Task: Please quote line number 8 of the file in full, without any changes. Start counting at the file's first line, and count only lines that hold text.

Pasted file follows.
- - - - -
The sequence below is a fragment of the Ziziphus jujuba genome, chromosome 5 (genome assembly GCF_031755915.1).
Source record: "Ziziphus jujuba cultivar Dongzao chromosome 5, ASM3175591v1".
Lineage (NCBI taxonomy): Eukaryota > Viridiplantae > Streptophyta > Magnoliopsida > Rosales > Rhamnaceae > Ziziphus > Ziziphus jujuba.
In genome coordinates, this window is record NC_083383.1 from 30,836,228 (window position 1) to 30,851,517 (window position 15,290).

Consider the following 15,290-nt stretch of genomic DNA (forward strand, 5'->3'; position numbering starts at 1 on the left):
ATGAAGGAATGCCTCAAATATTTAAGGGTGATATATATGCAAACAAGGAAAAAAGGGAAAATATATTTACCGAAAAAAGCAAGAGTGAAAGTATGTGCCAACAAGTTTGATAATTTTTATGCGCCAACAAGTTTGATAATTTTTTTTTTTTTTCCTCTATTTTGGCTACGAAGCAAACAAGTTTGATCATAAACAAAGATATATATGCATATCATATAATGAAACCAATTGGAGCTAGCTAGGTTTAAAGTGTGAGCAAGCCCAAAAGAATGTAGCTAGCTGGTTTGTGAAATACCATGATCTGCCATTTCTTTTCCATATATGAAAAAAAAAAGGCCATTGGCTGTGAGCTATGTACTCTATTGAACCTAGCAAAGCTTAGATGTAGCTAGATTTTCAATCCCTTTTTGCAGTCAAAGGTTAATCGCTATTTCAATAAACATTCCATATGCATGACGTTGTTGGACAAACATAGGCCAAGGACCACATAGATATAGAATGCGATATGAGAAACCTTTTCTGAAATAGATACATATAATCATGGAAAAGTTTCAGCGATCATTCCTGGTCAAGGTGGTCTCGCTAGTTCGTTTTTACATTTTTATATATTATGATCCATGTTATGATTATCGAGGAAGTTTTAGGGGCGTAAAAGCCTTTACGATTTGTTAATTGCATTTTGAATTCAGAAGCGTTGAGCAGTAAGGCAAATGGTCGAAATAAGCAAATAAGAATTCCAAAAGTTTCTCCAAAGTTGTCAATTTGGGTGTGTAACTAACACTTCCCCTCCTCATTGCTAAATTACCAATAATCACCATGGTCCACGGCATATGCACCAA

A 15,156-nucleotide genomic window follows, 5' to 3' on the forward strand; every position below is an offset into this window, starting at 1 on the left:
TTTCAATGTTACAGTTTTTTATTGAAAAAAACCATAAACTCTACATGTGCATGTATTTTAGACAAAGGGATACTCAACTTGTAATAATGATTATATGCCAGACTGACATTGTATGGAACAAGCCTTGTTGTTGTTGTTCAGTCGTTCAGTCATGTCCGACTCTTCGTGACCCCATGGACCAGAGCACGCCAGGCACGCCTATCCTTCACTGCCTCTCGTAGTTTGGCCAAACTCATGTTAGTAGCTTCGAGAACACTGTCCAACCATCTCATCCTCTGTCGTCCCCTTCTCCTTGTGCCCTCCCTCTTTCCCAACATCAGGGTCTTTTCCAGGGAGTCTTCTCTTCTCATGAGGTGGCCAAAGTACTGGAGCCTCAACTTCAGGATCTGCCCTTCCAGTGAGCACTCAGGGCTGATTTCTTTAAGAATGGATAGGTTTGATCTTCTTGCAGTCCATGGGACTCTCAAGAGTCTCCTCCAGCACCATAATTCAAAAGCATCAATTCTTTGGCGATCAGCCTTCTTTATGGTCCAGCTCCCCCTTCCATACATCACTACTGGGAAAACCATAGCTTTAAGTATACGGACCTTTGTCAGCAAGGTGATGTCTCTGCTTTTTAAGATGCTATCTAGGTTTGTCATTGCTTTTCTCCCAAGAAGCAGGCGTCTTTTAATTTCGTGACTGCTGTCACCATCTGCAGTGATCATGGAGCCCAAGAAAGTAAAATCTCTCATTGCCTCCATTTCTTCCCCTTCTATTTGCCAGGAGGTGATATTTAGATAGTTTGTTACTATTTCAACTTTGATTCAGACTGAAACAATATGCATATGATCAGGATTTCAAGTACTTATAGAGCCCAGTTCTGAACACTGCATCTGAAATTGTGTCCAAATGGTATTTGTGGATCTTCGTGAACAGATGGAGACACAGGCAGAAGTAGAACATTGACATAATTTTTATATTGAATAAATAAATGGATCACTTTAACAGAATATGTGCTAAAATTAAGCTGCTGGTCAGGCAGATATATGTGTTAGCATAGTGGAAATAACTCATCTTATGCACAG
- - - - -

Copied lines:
TTTCAATGTTACAGTTTTTTATTGAAAAAAACCATAAACTCTACATGTGCATGTATTTTAGACAAAGGGATACTCAACTTGTAATAATGATTATATGCCAGACTGACATTGTATGGAACAAGCCTTGTTGTTGTTGTTCAGTCGTTCAGTCATGTCCGACTCTTCGTGACCCCATGGACCAGAGCACGCCAGGCACGCCTATCCTTCACTGCCTCTCGTAGTTTGGCCAAACTCATGTTAGTAGCTTCGAGAACACTGTCCAACCATCTCATCCTCTGTCGTCCCCTTCTCCTTGTGCCCTCCCTCTTTCCCAACATCAGGGTCTTTTCCAGGGAGTCTTCTCTTCTCATGAGGTGGCCAAAGTACTGGAGCCTCAACTTCAGGATCTGCCCTTCCAGTGAGCACTCAGGGCTGATTTCTTTAAGAATGGATAGGTTTGATCTTCTTGCAGTCCATGGGACTCTCAAGAGTCTCCTCCAGCACCATAATTCAAAAGCATCAATTCTTTGGCGATCAGCCTTCTTTATGGTCCAGCTCCCCCTTCCATACATCACTACTGGGAAAACCATAGCTTTAAGTATACGGACCTTTGTCAGCAAGGTGATGTCTCTGCTTTTTAAGATGCTATCTAGGTTTGTCATTGCTTTTCTCCCAAGAAGCAGGCGTCTTTTAATTTCGTGACTGCTGTCACCATCTGCAGTGATCATGGAGCCCAAGAAAGTAAAATCTCTCATTGCCTCCATTTCTTCCCCTTCTATTTGCCAGGAGGTGATATTTAGATAGTTTGTTACTATTTCAACTTTGATTCAGACTGAAACAATATGCATATGATCAGGATTTCAAGTACTTATAGAGCCCAGTTCTGAACACTGCATCTGAAATTGTGTCCAAATGGTATTTGTGGATCTTCGTGAACAGATGGAGACACAGGCAGAAGTAGAACATTGACATAATTTTTATATTGAATAAATAAATGGATCACTTTAACAGAATATGTGCTAAAATTAAGCTGCTGGTCAGGCAGATATATGTGTTAGCATAGTGGAAATAACTCATCTTATGCACAG